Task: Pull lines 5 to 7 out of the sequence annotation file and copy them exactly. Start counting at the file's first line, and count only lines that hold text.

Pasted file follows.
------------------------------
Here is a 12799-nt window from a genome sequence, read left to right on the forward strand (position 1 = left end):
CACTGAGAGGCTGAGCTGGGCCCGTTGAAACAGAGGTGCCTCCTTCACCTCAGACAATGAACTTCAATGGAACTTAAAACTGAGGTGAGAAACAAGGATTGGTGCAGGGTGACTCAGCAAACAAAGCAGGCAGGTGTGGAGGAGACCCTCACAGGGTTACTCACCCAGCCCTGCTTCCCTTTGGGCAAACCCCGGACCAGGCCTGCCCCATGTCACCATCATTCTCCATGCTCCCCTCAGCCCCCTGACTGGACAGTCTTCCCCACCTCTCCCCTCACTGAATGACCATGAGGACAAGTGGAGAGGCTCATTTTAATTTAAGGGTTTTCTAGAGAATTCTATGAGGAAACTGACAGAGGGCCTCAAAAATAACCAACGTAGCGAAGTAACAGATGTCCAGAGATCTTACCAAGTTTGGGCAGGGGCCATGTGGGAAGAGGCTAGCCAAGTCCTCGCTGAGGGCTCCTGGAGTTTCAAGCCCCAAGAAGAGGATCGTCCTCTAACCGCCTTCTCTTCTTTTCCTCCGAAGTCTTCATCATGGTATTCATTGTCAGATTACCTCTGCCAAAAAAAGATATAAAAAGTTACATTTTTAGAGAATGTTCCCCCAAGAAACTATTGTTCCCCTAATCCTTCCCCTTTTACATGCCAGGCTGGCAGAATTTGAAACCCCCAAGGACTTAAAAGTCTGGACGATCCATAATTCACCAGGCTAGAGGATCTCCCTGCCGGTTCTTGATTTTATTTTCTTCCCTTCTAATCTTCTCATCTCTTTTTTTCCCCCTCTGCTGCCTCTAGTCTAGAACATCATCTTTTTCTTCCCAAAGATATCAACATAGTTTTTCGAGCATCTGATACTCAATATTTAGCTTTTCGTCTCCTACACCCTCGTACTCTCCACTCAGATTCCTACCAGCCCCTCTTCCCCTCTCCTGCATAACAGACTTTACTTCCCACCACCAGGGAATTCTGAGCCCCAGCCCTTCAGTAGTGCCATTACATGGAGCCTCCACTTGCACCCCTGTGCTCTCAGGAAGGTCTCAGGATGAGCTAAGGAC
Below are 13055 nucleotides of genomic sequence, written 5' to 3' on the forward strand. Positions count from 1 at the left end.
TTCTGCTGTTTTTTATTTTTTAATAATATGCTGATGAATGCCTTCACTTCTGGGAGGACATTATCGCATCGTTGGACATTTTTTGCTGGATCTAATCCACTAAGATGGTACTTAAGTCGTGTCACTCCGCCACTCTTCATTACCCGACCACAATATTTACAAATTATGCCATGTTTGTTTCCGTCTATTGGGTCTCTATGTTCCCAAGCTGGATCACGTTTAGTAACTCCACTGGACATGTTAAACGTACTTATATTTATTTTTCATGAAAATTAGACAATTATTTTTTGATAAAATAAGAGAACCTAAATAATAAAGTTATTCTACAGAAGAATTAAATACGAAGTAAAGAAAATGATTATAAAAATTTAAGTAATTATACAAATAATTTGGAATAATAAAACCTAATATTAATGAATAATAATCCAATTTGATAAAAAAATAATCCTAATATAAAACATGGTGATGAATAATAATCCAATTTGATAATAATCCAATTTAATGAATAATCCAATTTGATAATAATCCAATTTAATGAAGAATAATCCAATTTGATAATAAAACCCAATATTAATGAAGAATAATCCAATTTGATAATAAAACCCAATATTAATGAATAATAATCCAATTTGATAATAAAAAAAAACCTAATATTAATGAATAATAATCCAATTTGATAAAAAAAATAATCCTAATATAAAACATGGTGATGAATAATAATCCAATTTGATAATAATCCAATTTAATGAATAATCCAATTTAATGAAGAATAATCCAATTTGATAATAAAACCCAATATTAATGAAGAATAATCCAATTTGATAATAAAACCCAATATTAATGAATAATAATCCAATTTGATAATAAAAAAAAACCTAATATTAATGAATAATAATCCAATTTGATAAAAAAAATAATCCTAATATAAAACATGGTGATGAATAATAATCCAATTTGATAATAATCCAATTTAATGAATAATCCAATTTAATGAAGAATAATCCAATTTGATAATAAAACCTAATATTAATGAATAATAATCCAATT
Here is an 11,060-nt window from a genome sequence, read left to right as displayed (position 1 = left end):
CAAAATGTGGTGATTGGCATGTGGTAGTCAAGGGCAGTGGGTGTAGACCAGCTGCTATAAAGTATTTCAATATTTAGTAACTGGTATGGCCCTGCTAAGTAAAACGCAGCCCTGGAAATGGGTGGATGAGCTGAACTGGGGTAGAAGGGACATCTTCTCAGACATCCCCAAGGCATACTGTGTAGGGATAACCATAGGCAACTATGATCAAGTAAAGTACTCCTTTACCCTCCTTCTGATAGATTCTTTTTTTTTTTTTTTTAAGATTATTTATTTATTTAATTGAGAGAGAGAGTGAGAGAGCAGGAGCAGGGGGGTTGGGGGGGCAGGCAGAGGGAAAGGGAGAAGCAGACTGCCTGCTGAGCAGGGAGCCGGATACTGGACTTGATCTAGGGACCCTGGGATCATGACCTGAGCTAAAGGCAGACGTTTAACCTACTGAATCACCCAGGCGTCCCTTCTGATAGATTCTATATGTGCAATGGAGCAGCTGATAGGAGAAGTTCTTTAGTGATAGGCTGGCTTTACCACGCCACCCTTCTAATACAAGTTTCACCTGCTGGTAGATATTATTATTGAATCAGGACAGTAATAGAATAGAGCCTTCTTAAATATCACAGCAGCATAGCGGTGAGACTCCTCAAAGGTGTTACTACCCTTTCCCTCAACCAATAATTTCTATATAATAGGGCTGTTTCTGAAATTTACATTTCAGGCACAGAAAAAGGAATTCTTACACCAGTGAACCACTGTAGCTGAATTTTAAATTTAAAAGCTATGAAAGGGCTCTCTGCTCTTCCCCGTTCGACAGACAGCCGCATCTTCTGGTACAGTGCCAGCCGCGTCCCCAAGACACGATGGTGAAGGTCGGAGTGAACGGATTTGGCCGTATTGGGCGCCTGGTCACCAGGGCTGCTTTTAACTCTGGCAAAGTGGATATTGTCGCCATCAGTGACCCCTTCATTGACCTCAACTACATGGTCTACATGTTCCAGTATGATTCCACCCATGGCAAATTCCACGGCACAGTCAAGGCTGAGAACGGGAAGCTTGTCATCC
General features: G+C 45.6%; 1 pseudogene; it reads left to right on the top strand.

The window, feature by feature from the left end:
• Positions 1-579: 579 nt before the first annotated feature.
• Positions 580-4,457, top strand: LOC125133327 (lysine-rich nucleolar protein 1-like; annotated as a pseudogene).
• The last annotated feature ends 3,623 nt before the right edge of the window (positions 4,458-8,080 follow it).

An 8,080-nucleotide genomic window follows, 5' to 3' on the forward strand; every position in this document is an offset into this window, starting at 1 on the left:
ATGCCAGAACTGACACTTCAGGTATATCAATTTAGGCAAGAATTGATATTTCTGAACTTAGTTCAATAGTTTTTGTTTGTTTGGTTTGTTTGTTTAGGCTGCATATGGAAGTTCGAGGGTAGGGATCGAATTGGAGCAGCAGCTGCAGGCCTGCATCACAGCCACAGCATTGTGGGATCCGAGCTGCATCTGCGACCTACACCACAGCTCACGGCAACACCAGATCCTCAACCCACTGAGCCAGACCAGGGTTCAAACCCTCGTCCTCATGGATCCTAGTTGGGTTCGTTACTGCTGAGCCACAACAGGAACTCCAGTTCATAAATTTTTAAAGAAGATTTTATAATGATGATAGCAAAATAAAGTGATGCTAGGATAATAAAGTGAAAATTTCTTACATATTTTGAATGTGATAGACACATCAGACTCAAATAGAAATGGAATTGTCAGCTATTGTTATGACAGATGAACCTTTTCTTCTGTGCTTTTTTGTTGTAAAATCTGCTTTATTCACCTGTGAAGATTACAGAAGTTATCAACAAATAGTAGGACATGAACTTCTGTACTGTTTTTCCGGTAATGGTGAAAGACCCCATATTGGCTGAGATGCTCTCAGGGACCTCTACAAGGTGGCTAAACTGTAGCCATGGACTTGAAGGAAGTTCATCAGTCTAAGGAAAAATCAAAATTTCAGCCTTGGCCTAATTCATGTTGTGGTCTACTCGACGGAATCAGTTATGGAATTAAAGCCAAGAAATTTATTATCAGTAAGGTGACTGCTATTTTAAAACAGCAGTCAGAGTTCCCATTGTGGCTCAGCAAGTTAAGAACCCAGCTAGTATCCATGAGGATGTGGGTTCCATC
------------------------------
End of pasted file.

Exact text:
Here is an 11,060-nt window from a genome sequence, read left to right as displayed (position 1 = left end):
CAAAATGTGGTGATTGGCATGTGGTAGTCAAGGGCAGTGGGTGTAGACCAGCTGCTATAAAGTATTTCAATATTTAGTAACTGGTATGGCCCTGCTAAGTAAAACGCAGCCCTGGAAATGGGTGGATGAGCTGAACTGGGGTAGAAGGGACATCTTCTCAGACATCCCCAAGGCATACTGTGTAGGGATAACCATAGGCAACTATGATCAAGTAAAGTACTCCTTTACCCTCCTTCTGATAGATTCTTTTTTTTTTTTTTTTAAGATTATTTATTTATTTAATTGAGAGAGAGAGTGAGAGAGCAGGAGCAGGGGGGTTGGGGGGGCAGGCAGAGGGAAAGGGAGAAGCAGACTGCCTGCTGAGCAGGGAGCCGGATACTGGACTTGATCTAGGGACCCTGGGATCATGACCTGAGCTAAAGGCAGACGTTTAACCTACTGAATCACCCAGGCGTCCCTTCTGATAGATTCTATATGTGCAATGGAGCAGCTGATAGGAGAAGTTCTTTAGTGATAGGCTGGCTTTACCACGCCACCCTTCTAATACAAGTTTCACCTGCTGGTAGATATTATTATTGAATCAGGACAGTAATAGAATAGAGCCTTCTTAAATATCACAGCAGCATAGCGGTGAGACTCCTCAAAGGTGTTACTACCCTTTCCCTCAACCAATAATTTCTATATAATAGGGCTGTTTCTGAAATTTACATTTCAGGCACAGAAAAAGGAATTCTTACACCAGTGAACCACTGTAGCTGAATTTTAAATTTAAAAGCTATGAAAGGGCTCTCTGCTCTTCCCCGTTCGACAGACAGCCGCATCTTCTGGTACAGTGCCAGCCGCGTCCCCAAGACACGATGGTGAAGGTCGGAGTGAACGGATTTGGCCGTATTGGGCGCCTGGTCACCAGGGCTGCTTTTAACTCTGGCAAAGTGGATATTGTCGCCATCAGTGACCCCTTCATTGACCTCAACTACATGGTCTACATGTTCCAGTATGATTCCACCCATGGCAAATTCCACGGCACAGTCAAGGCTGAGAACGGGAAGCTTGTCATCC
General features: G+C 45.6%; 1 pseudogene; it reads left to right on the top strand.